Tapas Touring in Seville

Seville is home to some of Spain’s best tapas bars, the world’s largest gothic cathedral, fantastic food markets and lots of beautiful orange trees. So, I’ll never understand why it’s such a pain in the bull’s backside to get to.

Thankfully, after taking one of the few scheduled flights to the Andalusian city, I made it. And, in just three days, managed to eat at five different tapas bars, some more than once. To my friends, it may have felt like a military tapas tour, but I’m fairly confident they thank me…deep, deep down.

Each place was either recommended by journalists, bloggers or locals. On the list was El Burladero (Gran Melia Colon), Casa Morales (García de Vinuesa 11), Boudequita Casablanca (Adolfo Rodriquez Jurado No. 12), Las Teresas (Calle Santa Teresa 2) and La Azotea (Calle Jesús del Gran Poder), each bringing something different to the table (mind the pun).

At expensive El Burladero, we dined on Salmorjo a tomato cream similar to Gazpacho, sprinkled with Iberian cured ham and a quail’s egg – oozing ‘Grandma’s Homemade Croquettes’, succulent skewered beef, roasted octopus on garlicky potato puree and Burladerdo (bull’s tail). It was a delicious feast all round and perfect if you fancy treating yourself to something special.

Casa Morales, Boudequita Casablanca and Las Teresas can easily fit into the same  evening, if you’re feeling energetic. Morales dates back to 1850, so takes tradition and authenticity to the next level, both in the food and decor.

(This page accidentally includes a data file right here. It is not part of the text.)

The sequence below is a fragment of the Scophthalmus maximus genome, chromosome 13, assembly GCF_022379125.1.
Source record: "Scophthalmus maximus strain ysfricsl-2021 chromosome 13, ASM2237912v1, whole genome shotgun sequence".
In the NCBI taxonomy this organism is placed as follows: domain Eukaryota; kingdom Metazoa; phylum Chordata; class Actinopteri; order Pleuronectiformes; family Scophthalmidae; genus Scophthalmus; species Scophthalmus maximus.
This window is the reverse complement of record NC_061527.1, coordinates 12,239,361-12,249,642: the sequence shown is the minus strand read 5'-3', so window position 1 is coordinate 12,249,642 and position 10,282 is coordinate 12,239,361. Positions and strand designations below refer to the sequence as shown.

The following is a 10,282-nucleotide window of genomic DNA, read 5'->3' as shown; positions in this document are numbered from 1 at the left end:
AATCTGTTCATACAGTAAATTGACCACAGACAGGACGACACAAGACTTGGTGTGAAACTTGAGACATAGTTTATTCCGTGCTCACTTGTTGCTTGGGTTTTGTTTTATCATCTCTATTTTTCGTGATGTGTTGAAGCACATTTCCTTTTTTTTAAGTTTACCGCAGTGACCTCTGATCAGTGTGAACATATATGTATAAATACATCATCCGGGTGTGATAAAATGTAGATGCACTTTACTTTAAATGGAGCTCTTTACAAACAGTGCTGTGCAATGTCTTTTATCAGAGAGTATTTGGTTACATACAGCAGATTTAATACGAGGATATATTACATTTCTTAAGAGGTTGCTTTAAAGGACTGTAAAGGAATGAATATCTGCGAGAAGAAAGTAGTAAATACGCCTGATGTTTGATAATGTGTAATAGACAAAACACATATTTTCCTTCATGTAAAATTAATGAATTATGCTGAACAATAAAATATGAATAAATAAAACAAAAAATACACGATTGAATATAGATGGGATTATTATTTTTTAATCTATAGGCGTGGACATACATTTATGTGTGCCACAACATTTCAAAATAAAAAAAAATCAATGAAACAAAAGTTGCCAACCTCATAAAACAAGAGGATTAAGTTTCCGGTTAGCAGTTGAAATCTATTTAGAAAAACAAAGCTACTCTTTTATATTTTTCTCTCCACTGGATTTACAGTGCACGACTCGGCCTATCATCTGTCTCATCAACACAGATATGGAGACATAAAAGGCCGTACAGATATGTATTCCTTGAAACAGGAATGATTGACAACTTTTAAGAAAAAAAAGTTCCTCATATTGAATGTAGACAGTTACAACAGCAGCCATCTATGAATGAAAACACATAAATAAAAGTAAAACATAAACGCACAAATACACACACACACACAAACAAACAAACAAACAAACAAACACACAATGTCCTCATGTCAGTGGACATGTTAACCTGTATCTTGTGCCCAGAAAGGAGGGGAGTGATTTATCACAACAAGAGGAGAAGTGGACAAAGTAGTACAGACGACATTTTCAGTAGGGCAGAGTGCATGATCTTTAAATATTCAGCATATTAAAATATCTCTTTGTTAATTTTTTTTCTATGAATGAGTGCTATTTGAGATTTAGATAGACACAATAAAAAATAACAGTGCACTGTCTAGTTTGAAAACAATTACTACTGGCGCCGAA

The tapas we went for were aromatic Garbanzos Con Espinacas (chickpeas and spinach), pork Albondigas (meatballs), Habas Con Jamon (broad beans and serrano ham) and Ortiz Ventresca (tuna belly), all happily washed down with a large glass of Verdejo Blanco.

Casablanca was all about pijotas – crispy, fried baby hake, eaten like corn on the cob, from head to tail. That, coupled with a fantastic view of the cathedral when standing outside, makes for a very happy fish loving tourist. Just like me.

At Las Teresas, the chosen tapas was what us Brits would call ‘traditional’. Calamari, Anchovies and Chorizo were devoured as we sat on a cobbled street, wondering why we don’t take ‘City Breaks’ more often.

Across town at La Azotea, we settled in for the night. The queue that ran out the door made us pleased we’d arrived as the restaurant opened. As we were sitting at a table, tapas was unavailable, so we picked four half plates and two portions of dessert.

Everything from the croquettes and prawn stuffed filo triangles, to the beef carpaccio, clams with artichoke and chocolate pudding was lovely. And, the 25 Euros per head with wine was even lovelier.

So, if you’re prepared to be flexible with your flights and travel with Ryan Air or Easyjet (double yuk), I couldn’t recommend spending a few days in Seville enough…and that’s not just because of the food.

6 responses to “Tapas Touring in Seville

  1. I very much enjoyed reading all of this and the pictures are excellent. No doubt, the Seville Tourist Board will be wanting to exploit your obvious talents. Shame BA don’t fly direct!

  2. My goodness, it sounds GREAT. My mouth is watering so much,it’s now high on my list of places to go.

  3. La Azotea is the best value resturant I have ever been to – great review of Sevilla, makes me want to go back!

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